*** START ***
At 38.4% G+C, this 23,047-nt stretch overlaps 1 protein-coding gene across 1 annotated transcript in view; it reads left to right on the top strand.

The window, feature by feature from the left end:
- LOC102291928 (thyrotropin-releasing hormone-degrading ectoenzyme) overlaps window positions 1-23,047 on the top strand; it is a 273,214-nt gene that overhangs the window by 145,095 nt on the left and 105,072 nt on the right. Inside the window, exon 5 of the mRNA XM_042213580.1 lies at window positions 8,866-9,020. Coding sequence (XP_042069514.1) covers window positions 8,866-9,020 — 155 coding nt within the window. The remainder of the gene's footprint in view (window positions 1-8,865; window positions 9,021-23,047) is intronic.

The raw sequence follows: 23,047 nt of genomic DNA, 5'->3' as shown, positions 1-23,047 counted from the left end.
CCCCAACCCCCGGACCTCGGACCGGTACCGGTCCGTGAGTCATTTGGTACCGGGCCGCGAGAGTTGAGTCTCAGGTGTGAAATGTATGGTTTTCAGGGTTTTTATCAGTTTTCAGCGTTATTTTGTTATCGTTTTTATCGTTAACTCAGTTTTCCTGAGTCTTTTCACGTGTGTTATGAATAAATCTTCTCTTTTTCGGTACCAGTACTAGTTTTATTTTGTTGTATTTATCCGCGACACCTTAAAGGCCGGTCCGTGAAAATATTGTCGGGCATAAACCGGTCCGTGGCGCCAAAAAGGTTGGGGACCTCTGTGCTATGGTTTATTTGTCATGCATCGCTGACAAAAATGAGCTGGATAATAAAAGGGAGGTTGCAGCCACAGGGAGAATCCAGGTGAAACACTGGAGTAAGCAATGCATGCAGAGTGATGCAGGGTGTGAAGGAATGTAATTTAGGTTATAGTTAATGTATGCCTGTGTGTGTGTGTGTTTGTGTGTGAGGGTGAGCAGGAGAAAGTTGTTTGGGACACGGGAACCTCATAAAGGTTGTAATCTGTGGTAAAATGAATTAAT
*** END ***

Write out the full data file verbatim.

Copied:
At 38.4% G+C, this 23,047-nt stretch overlaps 1 protein-coding gene across 1 annotated transcript in view; it reads left to right on the top strand.

The window, feature by feature from the left end:
- LOC102291928 (thyrotropin-releasing hormone-degrading ectoenzyme) overlaps window positions 1-23,047 on the top strand; it is a 273,214-nt gene that overhangs the window by 145,095 nt on the left and 105,072 nt on the right. Inside the window, exon 5 of the mRNA XM_042213580.1 lies at window positions 8,866-9,020. Coding sequence (XP_042069514.1) covers window positions 8,866-9,020 — 155 coding nt within the window. The remainder of the gene's footprint in view (window positions 1-8,865; window positions 9,021-23,047) is intronic.

The raw sequence follows: 23,047 nt of genomic DNA, 5'->3' as shown, positions 1-23,047 counted from the left end.
CCCCAACCCCCGGACCTCGGACCGGTACCGGTCCGTGAGTCATTTGGTACCGGGCCGCGAGAGTTGAGTCTCAGGTGTGAAATGTATGGTTTTCAGGGTTTTTATCAGTTTTCAGCGTTATTTTGTTATCGTTTTTATCGTTAACTCAGTTTTCCTGAGTCTTTTCACGTGTGTTATGAATAAATCTTCTCTTTTTCGGTACCAGTACTAGTTTTATTTTGTTGTATTTATCCGCGACACCTTAAAGGCCGGTCCGTGAAAATATTGTCGGGCATAAACCGGTCCGTGGCGCCAAAAAGGTTGGGGACCTCTGTGCTATGGTTTATTTGTCATGCATCGCTGACAAAAATGAGCTGGATAATAAAAGGGAGGTTGCAGCCACAGGGAGAATCCAGGTGAAACACTGGAGTAAGCAATGCATGCAGAGTGATGCAGGGTGTGAAGGAATGTAATTTAGGTTATAGTTAATGTATGCCTGTGTGTGTGTGTGTTTGTGTGTGAGGGTGAGCAGGAGAAAGTTGTTTGGGACACGGGAACCTCATAAAGGTTGTAATCTGTGGTAAAATGAATTAAT